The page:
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to find the remainder


Feb 21, 2013
Find the remainder when 1992 is divided by 92


Well-known member
MHB Math Scholar
Jan 30, 2012
One way is to find remaindes of $19^2$, $19^{2^2}$, $19^{2^3}$ and so on. For example, $19^2=361\equiv-7\pmod{92}$, $19^4\equiv(-7)^2=49\pmod{92}$, etc. Then write 92 in binary: $92=2^6+2^4+2^3+2^2$. So, you need to compute the remainder of $19^{2^6}\cdot19^{2^4}\cdot19^{2^3}\cdot19^{2^2}$. That is, use two tricks: take the remainder after each multiplication and use smart exponentiation by taking consecutive squares instead of multiplying 19 by itself 92 times.

Another way is to use Euler's theorem: $19^{\varphi(92)}\equiv1\pmod{92}$. Here $\varphi(92)=92\left(1-\frac{1}{2}\right)\left(1-\frac{1}{23}\right)=44$. So, $19^{88}\equiv1\pmod{92}$ and you only need to compute $19^4\pmod{92}$.


Well-known member
MHB Math Scholar
Feb 15, 2012
Continuing Evgeny's comment, note that:

\(\displaystyle 19^2 \equiv 361 \equiv 85 \equiv -7\ (\text{mod }92)\)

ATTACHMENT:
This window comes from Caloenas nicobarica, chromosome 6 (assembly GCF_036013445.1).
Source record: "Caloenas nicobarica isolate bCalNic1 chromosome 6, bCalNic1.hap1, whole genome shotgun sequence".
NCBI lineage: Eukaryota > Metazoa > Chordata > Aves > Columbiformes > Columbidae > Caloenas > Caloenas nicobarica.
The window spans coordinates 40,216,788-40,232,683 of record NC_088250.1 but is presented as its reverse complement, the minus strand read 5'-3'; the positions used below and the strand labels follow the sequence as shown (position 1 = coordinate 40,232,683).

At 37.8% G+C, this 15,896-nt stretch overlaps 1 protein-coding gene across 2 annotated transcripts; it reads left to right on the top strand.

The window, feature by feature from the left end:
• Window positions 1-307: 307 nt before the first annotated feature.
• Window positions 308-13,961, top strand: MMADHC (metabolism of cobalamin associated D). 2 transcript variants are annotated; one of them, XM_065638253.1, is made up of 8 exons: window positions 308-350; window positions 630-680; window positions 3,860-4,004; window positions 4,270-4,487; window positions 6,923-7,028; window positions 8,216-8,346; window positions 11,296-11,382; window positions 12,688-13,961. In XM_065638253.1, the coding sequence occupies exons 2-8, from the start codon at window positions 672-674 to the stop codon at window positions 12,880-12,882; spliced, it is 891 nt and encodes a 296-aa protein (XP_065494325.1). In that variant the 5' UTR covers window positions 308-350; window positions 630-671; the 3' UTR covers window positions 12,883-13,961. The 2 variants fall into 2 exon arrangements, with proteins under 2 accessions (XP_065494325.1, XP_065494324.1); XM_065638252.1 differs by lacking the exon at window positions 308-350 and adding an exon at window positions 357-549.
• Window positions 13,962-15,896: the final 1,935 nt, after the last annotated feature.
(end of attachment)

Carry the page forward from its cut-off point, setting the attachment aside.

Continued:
(I have a profound dislike of "big numbers").

It follows that:

\(\displaystyle 19^{92} \equiv 19^4 \equiv (19^2)^2 \equiv 49\ (\text{mod }92)\).

EDIT: I must learn to read someday, this was implicit in the first post. I'll go crawl under a rock now....

Klaas van Aarsen

MHB Seeker
Staff member
Mar 5, 2012
Alternatively, the Chinese Remainder Theorem (CRT) says we can split up $92$ into $2^2 \cdot 23$.

If you're not learning about the CRT you might as well stop reading now, since my explanation is rather concise. Sorry.
Since I rather like CRT, I'll continue.

More specifically, CRT says that $19^{92} \pmod{92}$ can be (isomorphically) mapped to:
$$(19^{92} \text{ mod }4,\ 19^{92} \text{ mod } 23) \equiv ((-1)^{92} \text{ mod } 4,\ (-4)^{92 \text{ mod } 22} \text{ mod } 23) \equiv (1 \text{ mod } 4, 3 \text{ mod } 23)$$

The solutions from the 2nd argument are one of $3, 26, 49, 72$.
Only $49$ fits the first argument.

Therefore $19^{92} \equiv 49 \pmod{92}$.